Tag Archives: Poster

Assignment 2: The Wall Have Ears (Process & Final)


Artist references

Mitsuo Katsui

Giulio Confalonieri

Heinz Kröhl — Kinderverkehrsgarten (1962)

Letterpress & Wood Type Series Published by Maan Ali

Giovedi poster (via Pinterest)

For most of the posters, I found repetition a key design element which made the poster even more dynamic – giving a sense of movement and for some, creating beautiful patterns. I came across Mitsuo Katsui’s works and found it extremely unique and dynamic. I think the colours are extremely beautiful with the opacities but sadly, I wont be working with that many colours. Nonetheless, the overlapping opacities created a psychedelic effect which I really love and would try it out in my posters.

As for my quotes, I have chosen the following 3:

Are you drunk?
No, I’m not?
But I think you’re drunk, you look like you are drunk.
No, I’m just standing here.

How much are you left with?
Didn’t you get your pay 2 days ago? Where did your money go?
Honestly, I don’t know, it just disappear like magic.

I always come here and eat the prawn mee. The soup is damn good but sometimes it can be quite inconsistent.


Here are some sketches which I drew which helped me to visualise my layout and which design element I wanted to portray – whether it as hierarchy, balance, scale, repetition, symmetry. I tried using repetition, cropping and tilting some text to create my compositions.

These are the drafts which I tried to use different design elements – cropping, repetition, scale, emphasis. I also played with varying opacities for many of my posters and I feel that that repetition makes a really nice pattern. At the same time, the word which I want to bring focus to can be at the highest opacity. With this, I think it places emphasis on the word which I want it to, yet the repetition of low opacity words make a nice pattern, do not steal the main focus and also leads the viewers’ eyes to the rest of the words in the sentence.


Some feedback:
– Margins could be wider, more negative space
– inconsistent looks too consistent
– maybe could add 1 more colour to the b/w posters

Final posters

  1. Used repetition and varied opacities to create a pattern. This psychedelic-like pattern emphasizes the word “drunk”, almost replicating the dizziness of a drunken state.
  2. Used repetition, varied opacities and different weight of the type. From the strongest bold to the thinnest hairline san serif, the repetition of words look like it is slowly fading and disappearing.
  3. Used design elements that are totally different from the previous ones (literally inconsistent if you put all 3 together). Unlike the other 2, which have stricter use of the grid and symmetry, the last one does not follow any – it is free-flowing and organic, rotated in all sorts of angle and even used upper and lower case to give the word inconsistent a less rigid and consistent look. Scale is most prominently used in this composition as I had to consider how the letters flow from one to the other as I rotate them in all angles.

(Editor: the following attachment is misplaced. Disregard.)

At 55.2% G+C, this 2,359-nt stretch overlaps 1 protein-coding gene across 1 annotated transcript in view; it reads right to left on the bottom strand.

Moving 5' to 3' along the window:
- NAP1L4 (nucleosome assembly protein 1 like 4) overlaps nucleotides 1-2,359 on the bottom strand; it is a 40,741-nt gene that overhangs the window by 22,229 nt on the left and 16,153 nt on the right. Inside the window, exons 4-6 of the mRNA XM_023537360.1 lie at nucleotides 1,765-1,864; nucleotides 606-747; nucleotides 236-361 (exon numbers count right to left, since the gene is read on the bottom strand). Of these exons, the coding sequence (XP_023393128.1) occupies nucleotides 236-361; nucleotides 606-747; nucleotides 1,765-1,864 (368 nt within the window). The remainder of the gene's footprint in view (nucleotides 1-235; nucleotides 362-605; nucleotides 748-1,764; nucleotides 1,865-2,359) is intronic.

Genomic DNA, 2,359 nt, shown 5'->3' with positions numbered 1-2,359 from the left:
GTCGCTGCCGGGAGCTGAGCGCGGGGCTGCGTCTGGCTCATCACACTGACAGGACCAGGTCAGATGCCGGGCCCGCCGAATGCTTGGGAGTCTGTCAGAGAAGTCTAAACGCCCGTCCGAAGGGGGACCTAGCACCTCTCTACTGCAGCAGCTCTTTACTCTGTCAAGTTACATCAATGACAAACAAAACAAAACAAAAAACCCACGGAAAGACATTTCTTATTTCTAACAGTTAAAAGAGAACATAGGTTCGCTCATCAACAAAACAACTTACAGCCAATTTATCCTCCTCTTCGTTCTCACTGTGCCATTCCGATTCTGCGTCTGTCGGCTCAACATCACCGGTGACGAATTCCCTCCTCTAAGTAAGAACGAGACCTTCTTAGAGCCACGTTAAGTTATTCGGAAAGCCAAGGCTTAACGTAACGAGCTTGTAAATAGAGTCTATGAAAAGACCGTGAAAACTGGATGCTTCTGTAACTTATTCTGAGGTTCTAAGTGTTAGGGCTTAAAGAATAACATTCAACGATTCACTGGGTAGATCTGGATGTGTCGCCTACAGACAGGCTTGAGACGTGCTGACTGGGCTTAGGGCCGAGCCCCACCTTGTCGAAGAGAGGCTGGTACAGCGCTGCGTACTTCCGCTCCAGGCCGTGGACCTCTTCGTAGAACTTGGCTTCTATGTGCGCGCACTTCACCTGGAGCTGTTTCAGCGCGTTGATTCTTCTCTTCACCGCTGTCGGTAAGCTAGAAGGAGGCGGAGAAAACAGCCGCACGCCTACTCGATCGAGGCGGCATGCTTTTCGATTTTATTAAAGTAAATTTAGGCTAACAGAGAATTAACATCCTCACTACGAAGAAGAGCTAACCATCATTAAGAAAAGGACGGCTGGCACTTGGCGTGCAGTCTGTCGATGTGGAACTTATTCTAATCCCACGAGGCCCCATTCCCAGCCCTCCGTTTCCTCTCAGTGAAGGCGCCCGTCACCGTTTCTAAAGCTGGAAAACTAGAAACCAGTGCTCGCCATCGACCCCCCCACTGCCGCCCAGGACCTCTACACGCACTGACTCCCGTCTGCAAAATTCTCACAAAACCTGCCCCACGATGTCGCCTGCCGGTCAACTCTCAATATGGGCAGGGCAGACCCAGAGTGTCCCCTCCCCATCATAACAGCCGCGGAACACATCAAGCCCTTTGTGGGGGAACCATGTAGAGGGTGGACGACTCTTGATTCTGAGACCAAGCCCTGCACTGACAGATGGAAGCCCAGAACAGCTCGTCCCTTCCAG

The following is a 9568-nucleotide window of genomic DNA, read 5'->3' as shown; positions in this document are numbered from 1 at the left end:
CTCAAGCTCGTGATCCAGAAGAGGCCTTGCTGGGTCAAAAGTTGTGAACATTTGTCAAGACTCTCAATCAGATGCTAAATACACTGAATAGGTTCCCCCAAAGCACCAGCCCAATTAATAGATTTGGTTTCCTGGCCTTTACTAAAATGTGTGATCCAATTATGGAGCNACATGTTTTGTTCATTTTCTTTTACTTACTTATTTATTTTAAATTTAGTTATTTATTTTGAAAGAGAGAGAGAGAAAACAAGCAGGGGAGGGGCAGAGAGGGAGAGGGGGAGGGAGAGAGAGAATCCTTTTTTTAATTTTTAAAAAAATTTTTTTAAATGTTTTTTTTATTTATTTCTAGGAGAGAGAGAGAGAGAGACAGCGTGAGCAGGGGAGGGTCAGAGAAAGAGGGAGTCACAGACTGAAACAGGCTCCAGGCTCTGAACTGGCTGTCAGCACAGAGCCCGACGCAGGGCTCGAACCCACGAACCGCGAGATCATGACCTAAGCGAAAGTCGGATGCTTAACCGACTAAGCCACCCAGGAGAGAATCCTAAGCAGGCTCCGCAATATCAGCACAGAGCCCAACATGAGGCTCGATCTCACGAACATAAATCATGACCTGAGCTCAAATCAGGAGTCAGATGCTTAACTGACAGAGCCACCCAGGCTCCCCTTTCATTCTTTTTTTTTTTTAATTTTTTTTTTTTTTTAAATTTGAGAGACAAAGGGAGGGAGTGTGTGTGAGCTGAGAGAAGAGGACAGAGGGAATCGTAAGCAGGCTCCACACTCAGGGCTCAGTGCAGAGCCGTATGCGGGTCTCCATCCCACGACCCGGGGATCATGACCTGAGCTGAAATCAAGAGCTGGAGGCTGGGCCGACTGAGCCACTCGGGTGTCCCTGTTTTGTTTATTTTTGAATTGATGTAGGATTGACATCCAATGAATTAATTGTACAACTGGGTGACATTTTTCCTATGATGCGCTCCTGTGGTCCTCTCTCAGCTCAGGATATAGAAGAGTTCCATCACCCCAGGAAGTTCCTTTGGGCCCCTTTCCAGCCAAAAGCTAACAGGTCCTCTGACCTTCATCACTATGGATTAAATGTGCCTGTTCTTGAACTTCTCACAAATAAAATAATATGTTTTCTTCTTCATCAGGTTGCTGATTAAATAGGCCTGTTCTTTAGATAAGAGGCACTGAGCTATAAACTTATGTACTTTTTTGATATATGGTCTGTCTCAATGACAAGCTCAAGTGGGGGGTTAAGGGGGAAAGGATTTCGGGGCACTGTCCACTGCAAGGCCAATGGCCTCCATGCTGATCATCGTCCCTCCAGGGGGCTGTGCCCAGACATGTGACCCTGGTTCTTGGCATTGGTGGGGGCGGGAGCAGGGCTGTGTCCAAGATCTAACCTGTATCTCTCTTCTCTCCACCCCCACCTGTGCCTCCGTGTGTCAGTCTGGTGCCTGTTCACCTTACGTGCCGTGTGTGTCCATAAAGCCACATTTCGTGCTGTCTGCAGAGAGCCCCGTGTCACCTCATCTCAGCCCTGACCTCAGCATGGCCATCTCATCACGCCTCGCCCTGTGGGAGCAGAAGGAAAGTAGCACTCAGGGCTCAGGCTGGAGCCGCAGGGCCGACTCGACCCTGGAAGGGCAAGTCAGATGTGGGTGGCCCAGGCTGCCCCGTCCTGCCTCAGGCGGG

Lastly, I think in all the posters, the hierarchy and emphasis is extremely important for all as there are a couple of words in the quote. Thus, the decision to emphasize on certain word/words is crucial to keep a good hierarchy for the viewers as they look at the posters.

Week 4: DADA

This is the Dada poster which I have created using a collage technique and typography. In this piece, there is no perfect sense as to why those objects were chosen or placed where they are. I used an element of chance to determine the placement and as for the objects, they were the first few things in my mind when I thought of “Singapore”. Some of them randomly appeared in my google search while I was searching for those in mind and I included them in as well. The essence of this piece is about the extent of absurdity Singapore’s “Chope” culture is and I wanted to show this through my poster using the nonsensical, satirical elements from Dadaism.


  1. (Singapore, informal) To reserve a place, such as a seat in a fast food restaurant, sometimes by placing a packet of tissue paper on it. (Definition by Wiktionary)

Singaporeans, known for being “kiasu” (translation: scared to lose) and living in an extremely fast-paced city, can literally chope anything or do anything so as to be the first. For example, Singaporeans can queue HOURS for the gongcha bubble tea, or rush and snatch for anything that’s free. The way that our people live, is in such a way where we “cannot lose out” and must excel in every aspect (or for many people). Although these traits are unique to Singaporeans, I do feel that it also reveals the negative side of society when it is to the extreme. Nonetheless, I think it is quite funny how people use satire to respond to this culture and how we all culturally understand “chope” as Singaporeans.


Attempts using an element of chance.


2nd GIF was a fail though.

ABCD (Self-portrait) A photomontage from 1923–24 by Raoul Hausmann (Left)
Cut with the Kitchen Knife Dada through the Beer-Belly of the Weimar Republic, 1919 by Hannah Höch (Right)

I was inspired by these two Dada artists. Many of their works are nonsensical and satirical; either towards the government, about the society or a certain issue. Hausmann is a founder member of the Berlin Dada group and portrayed satire and political protest in his works. He is known for his criticism through his art and I adored how he incorporated his message in his works. As for Hoch, her key themes are: political issues and the switch of gender roles and she is well known for her collaging technique.